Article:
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President Xi's UK visit: both dignified and efficient

China.org.cn | Updated: 2015-10-21 16:23

Britain's Queen Elizabeth and Chinese President Xi Jinping are driven by carriage along The Mall to Buckingham Palace in London Oct 20, 2015.[Wu Zhiyi/China Daily]

And so the great day has come. The frantic checking of every detail of the preparations; the terror that something may have been forgotten and will create a huge public embarrassment, detracting from the dignity of the great occasion-major State Visits are a gruelling affair for the officials involved. After twenty years in the British Diplomatic Service I remember this well.

But at least the atmosphere is good; 2015 has been a good year for Sino-British relations. Earlier in the year Britain sent a strong signal to China that we are making a serious effort to seek common ground for cooperation, by taking the initiative in indicating willingness to sign up for the AIIB project, in the face of opposition from our US allies. Both sides have expressed happiness with recent progress; Chinese officials have been talking about a "golden period", even a "golden decade", in bilateral relations. Prince William has visited China to symbolise Britain's ongoing commitment to the relationship, as he is likely to be our Head of State for decades to come. As regards practical cooperation, the Chancellor of the Exchequer George Osborne has paid a valuable advance visit to China, hoping to agree some joint projects in principle which will form part of the achievements of the big occasion. And now the highest level in British ceremonial has begun, as President Xi Jinping arrives in Britain for a full State Visit, during which the Chinese leader will be received by the Queen and will stay at Buckingham Palace.

The nineteenth-century English political philosopher Walter Bagehot analysed the (famously unwritten) British constitution, and found that the functions of state fall into two parts: the 'dignified' and 'efficient' aspects of governance. The 'efficient' part deals with the practical operations of government, economic management and the fine details of the rule of law, but the 'dignified' part is equally important for the running of a State. China has always understood this as well as Britain, from Imperial times until today; the State needs at times to underpin its authority and prestige by means of a demonstration of showmanship. China demonstrated this aspect of governance recently in the powerfully expressed commemoration of the seventieth anniversary of the Allied victory in World War II. And now Britain is demonstrating her own version of high ceremony in President Xi's reception as the Queen's guest. We know that the British style of ceremony tends to be more old-fashioned in tone than that of China, which is peculiar, considering that China's civilisation is by far the older. But both countries do what they do very well and in a dignified manner. And no Head of State on earth has more experience in giving an appropriate welcome to another than Her Majesty the Queen, in her 64th year as Head of State.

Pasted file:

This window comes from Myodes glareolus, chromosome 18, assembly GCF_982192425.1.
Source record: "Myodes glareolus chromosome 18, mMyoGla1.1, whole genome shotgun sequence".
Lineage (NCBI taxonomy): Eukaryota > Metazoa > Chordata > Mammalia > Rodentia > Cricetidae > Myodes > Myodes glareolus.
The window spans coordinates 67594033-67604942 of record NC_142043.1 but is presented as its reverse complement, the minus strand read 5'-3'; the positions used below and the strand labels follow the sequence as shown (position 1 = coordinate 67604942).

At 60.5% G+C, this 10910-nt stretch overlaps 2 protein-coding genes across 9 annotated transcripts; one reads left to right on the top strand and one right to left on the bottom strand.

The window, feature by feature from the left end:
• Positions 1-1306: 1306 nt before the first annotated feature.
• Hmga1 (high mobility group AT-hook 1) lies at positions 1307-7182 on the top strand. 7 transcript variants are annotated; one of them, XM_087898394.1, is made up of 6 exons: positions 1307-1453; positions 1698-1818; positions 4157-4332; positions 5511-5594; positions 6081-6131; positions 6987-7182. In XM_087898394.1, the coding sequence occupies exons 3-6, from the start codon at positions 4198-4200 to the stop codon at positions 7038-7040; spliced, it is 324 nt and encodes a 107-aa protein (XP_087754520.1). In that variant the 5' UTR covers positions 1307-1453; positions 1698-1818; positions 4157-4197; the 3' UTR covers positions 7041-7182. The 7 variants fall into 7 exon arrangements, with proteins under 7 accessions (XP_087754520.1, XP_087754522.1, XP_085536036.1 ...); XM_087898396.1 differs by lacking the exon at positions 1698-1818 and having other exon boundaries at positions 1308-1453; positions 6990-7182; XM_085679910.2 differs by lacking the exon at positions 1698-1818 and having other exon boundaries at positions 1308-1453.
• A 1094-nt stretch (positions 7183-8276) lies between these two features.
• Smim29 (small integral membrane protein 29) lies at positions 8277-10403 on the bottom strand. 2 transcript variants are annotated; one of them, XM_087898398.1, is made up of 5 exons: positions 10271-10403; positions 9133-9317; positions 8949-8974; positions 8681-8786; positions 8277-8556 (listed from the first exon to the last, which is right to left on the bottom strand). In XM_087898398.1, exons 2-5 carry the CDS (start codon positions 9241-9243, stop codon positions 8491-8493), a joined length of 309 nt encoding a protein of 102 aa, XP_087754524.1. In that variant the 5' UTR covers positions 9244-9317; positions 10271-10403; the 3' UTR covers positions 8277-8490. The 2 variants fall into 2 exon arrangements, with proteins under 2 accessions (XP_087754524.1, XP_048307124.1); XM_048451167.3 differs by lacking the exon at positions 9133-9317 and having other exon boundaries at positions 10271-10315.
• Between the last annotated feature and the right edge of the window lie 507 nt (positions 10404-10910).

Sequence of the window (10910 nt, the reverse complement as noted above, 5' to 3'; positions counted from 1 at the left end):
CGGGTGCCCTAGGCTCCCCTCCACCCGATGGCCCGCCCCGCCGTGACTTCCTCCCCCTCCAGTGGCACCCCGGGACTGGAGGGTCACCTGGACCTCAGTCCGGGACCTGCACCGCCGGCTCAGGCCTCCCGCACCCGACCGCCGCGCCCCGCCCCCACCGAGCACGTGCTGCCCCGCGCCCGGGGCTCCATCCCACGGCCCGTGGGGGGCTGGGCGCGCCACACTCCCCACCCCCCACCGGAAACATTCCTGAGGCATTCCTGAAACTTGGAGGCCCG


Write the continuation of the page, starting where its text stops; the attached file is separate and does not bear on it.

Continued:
But it is the 'efficient' part of governance which makes the real difference, and the 'dignified' part can only provide a suitable atmospheric framework for its operation. Britain is world-famous for her 'dignified' traditions; but some observers have doubted whether the country can still operate 'efficiently' and effectively in the twenty-first century.

Fortunately, at the same time as an upturn in the friendly atmosphere of UK-China relations, this is an extremely opportune moment for the practical and mutually beneficial synergy of Chinese and British interests. Among China's Western economic partners, it is known that Britain stands robustly for the principles of free trade and openness to foreign investment. Britain also operates a vitally important base for the workings of international finance, and at a time when China is undergoing the complex and risky process of integrating the RMB into the global financial system, London is well-placed to serve China's interests. It is hoped that the London market may soon issue Chinese government debt denominated in RMB - the first foreign centre to do so.

At the same time China is supremely well placed to help with two of the UK's most urgent current needs; the expansion of the domestic energy supply, and the revitalisation of rail transport. These are two areas in which China has staked a claim to world leadership. In the margins of the President's visit, Britain hopes to move towards putting finance in place to support Chinese cooperation in the new Hinkley Point power station development, and will also seek Chinese input into the planned high speed rail network linking London to northern and central England, which will help the development of less economically successful regions in a way that China well understands.

This will form the background against which the pomp and circumstance of the President's visit will be displayed. It is essential that both the 'dignified' and the 'efficient' aspects of this occasion work flawlessly. This could indeed initiate a "golden period" in UK-China relations.


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